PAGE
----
After accepting a connection, the login server module starts an instance of the WAIX server. A WAIX server running in the Internet Access Server and A WAIX client (discussed below) running on the network access device exchange information according to a WAIX protocol. The WAIX protocol is designed for the express purpose of Internet Access Server and the network access device exchanging information for WWW access, Internet E-Mail (IEMail) access, and NetNews access. A separate section explains the details of the WAIX protocol and its elements below.
When a WAIX server is started, it "listens" for any incoming request from a network access device for WWW, IEMail, or NetNews access. When a request is received, it routes the request to the appropriate access modules. Access modules for all three types of Internet access, namely, WWW, IEMail, and NetNews access modules execute on the Internet Access Server.
The function of a WAIX server is to accept inputs from any of the Internet service access modules and convert the output to the WAIX protocol; the WAIX server exports a set of services which can be used by the access modules to communicate information to a WAIX server. The WAIX server then formats the information in appropriate packets for the WAIX protocol and sends the completed packets over the telephone connection to a network access device. The WAIX server uses the services of the serial communications module to send information to the network access device. For an example the WWW access module accesses the WWW on user's requests. It makes a connection to a given Internet address and receives the information from a selected WWW site using, for example the known, HTTP protocol, which is a protocol used by WWW browsers to communicate with WWW servers. A WWW access module then communicates information received to the WAIX server, using the WAIX services, to the network access device.
As another example an IEMail access module accesses the Internet electronic mail service. The Internet electronic mail service is generally implemented using a protocol called Simple Mail Transfer Protocol (SMTP). When a message is received for a registered user of a given Internet Access Server, the SMTP service receives the message and stores it in an E-mail database available in the Internet Access Server. When a request arrives at the IEMail module to access the electronic mail service, the IEMail access module receives the request, accesses the mail database and sends the information to the WAIX server using the WAIX services.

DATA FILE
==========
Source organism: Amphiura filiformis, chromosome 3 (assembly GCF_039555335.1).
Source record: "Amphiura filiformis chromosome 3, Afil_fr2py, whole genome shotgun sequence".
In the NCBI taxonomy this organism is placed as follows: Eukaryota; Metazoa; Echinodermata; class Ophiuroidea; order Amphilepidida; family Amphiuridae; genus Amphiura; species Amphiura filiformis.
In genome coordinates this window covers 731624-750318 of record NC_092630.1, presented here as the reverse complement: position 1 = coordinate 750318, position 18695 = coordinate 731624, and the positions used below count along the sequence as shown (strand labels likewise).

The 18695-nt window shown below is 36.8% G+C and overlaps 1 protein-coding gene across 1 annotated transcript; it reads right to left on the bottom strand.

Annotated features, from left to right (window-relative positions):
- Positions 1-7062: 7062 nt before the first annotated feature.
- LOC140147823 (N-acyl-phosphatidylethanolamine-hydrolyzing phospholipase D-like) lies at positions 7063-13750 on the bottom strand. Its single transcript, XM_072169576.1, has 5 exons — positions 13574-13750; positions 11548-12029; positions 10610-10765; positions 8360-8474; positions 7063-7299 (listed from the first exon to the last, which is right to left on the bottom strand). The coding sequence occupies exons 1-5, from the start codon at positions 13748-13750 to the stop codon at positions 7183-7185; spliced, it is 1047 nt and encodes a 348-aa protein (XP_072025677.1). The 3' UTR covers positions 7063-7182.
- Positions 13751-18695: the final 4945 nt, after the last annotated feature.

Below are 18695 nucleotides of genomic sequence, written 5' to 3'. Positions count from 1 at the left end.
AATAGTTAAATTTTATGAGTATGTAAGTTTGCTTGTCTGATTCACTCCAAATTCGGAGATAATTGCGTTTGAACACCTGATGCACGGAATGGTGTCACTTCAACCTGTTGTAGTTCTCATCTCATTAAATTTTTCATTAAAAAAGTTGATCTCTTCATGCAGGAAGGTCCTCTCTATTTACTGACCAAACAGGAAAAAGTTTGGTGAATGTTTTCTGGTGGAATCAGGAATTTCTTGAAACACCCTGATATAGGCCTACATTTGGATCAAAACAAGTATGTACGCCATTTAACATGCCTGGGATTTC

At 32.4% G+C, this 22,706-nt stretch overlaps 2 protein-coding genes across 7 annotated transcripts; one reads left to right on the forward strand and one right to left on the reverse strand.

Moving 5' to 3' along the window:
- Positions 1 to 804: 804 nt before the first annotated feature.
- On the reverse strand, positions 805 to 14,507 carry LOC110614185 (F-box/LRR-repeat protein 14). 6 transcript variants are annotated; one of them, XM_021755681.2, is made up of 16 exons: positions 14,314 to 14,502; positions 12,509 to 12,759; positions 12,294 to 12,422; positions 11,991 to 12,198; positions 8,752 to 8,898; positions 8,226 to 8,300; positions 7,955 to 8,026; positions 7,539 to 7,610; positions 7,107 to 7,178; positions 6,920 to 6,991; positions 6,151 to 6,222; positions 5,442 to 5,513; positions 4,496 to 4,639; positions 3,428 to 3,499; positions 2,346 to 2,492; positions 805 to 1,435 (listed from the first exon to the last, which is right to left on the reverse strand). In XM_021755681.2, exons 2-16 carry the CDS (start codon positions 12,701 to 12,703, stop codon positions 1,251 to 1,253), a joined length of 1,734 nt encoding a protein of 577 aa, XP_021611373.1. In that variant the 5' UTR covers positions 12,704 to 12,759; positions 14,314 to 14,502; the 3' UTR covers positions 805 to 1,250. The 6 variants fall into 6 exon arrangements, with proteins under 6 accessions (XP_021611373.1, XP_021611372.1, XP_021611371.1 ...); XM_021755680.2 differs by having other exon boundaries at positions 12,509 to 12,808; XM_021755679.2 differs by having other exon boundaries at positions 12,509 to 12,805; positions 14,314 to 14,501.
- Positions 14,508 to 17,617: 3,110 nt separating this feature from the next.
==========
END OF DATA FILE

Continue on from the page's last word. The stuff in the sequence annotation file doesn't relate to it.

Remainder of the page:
As yet another example a NetNews access module accesses the NetNews service provided by the Internet. NetNews service uses, for example, a protocol known as Net News Transfer Protocol (NNTP) to send and receive newsgroup information from different news servers in the Internet. The NetNews access module is a modified version of any popular news reader program, which uses the standard protocol to access the news groups from the news database. When the user requests to access the newsgroups, the NetNews module reads the newsgroups, and uses the WAIX services to communicate this information to the WAIX server.
The "serial communication module" may be ideally based on a popular modem communication protocol, such as PPP, however need not be.
One of the unique arrangements of this invention is the hardware components contained within the Internet access server. By providing the "smarts" and the connection to the Internet at the "host level", there is an information source for each of the individual access devicees. The standard components of a server computer such as the processor memory disks and the like, are contemplated as part of the Internet access server. A fast Internet connection, such as a T1 or a fractional T1, E1 or ISDN link is contemplated with the modem array being conventional Kbaud modems such as 14.4 or 28.8 modems. By providing the primary "smarts" and storage of the EMail and World Wide Web primary connections at the Internet access server itself rather than on the client device, a lower cost network access device may be provided.
Further, a network access device may be arranged so that it can be used with only one specific Internet access server and accordingly, greater control over the use of the device is accomplished. This provides an increased measure of security from the standpoint of the provider of the service and furthermore, it is contemplated that these devices will be regionalized. An advantage by having this regionalized approach, is that targeted marketing can be accomplished in a more expeditious manner in that an individual Internet access server will serve only a small community as opposed to conventional Internet service providers. Current Internet service providers currently provide service over large areas. It is contemplated that in only small geographic areas will a given Internet access server provide service. As the Internet access server can be implemented on a relatively small computer, such as a "Pentium®" type of device, it is possible to provide many of these in a given community at a relatively low cost from the service provider's perspective. By targeting individual marketing to go along with each transmitted portion of the e-mail or World Wide Web page that is provided to a user, it is possible to provide for targeted marketing which can be accomplished in a easier fashion than would be possible by other mechanisms. For example, using a standard TCP/IP protocol, it is very difficult if not impossible, to determine the exact geographic location of a given individual client on the Internet. However, by using the connection being through Internet Access Server arrangement of this invention, it is possible to determine exactly or very close to exactly, the geographic location of an individual user or client on the system. Accordingly, marketing strategies can be developed based upon the information being accessed by a given user.